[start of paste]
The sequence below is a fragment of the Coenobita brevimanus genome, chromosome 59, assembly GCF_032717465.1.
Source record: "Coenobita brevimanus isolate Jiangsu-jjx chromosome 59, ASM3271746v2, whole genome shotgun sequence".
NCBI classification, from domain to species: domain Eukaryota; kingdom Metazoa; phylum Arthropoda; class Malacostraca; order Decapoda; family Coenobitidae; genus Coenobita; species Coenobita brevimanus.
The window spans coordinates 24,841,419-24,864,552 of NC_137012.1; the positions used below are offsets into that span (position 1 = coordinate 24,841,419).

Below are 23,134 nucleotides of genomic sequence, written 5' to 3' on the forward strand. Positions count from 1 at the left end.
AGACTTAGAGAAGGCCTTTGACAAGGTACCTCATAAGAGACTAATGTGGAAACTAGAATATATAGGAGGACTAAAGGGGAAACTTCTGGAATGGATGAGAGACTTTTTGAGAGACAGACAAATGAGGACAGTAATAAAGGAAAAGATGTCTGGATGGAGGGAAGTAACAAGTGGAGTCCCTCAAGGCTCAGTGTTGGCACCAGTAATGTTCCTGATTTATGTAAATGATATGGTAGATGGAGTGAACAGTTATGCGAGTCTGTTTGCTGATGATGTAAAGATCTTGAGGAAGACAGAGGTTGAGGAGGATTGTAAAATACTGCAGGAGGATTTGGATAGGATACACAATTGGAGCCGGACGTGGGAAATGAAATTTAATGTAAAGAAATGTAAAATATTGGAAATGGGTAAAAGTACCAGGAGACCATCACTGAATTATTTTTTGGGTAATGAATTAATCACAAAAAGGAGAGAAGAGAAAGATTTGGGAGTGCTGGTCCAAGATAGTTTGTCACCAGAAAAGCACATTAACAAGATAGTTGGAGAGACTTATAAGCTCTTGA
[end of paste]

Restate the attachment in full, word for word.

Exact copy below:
The sequence below is a fragment of the Coenobita brevimanus genome, chromosome 59, assembly GCF_032717465.1.
Source record: "Coenobita brevimanus isolate Jiangsu-jjx chromosome 59, ASM3271746v2, whole genome shotgun sequence".
NCBI classification, from domain to species: domain Eukaryota; kingdom Metazoa; phylum Arthropoda; class Malacostraca; order Decapoda; family Coenobitidae; genus Coenobita; species Coenobita brevimanus.
The window spans coordinates 24,841,419-24,864,552 of NC_137012.1; the positions used below are offsets into that span (position 1 = coordinate 24,841,419).

Below are 23,134 nucleotides of genomic sequence, written 5' to 3' on the forward strand. Positions count from 1 at the left end.
AGACTTAGAGAAGGCCTTTGACAAGGTACCTCATAAGAGACTAATGTGGAAACTAGAATATATAGGAGGACTAAAGGGGAAACTTCTGGAATGGATGAGAGACTTTTTGAGAGACAGACAAATGAGGACAGTAATAAAGGAAAAGATGTCTGGATGGAGGGAAGTAACAAGTGGAGTCCCTCAAGGCTCAGTGTTGGCACCAGTAATGTTCCTGATTTATGTAAATGATATGGTAGATGGAGTGAACAGTTATGCGAGTCTGTTTGCTGATGATGTAAAGATCTTGAGGAAGACAGAGGTTGAGGAGGATTGTAAAATACTGCAGGAGGATTTGGATAGGATACACAATTGGAGCCGGACGTGGGAAATGAAATTTAATGTAAAGAAATGTAAAATATTGGAAATGGGTAAAAGTACCAGGAGACCATCACTGAATTATTTTTTGGGTAATGAATTAATCACAAAAAGGAGAGAAGAGAAAGATTTGGGAGTGCTGGTCCAAGATAGTTTGTCACCAGAAAAGCACATTAACAAGATAGTTGGAGAGACTTATAAGCTCTTGA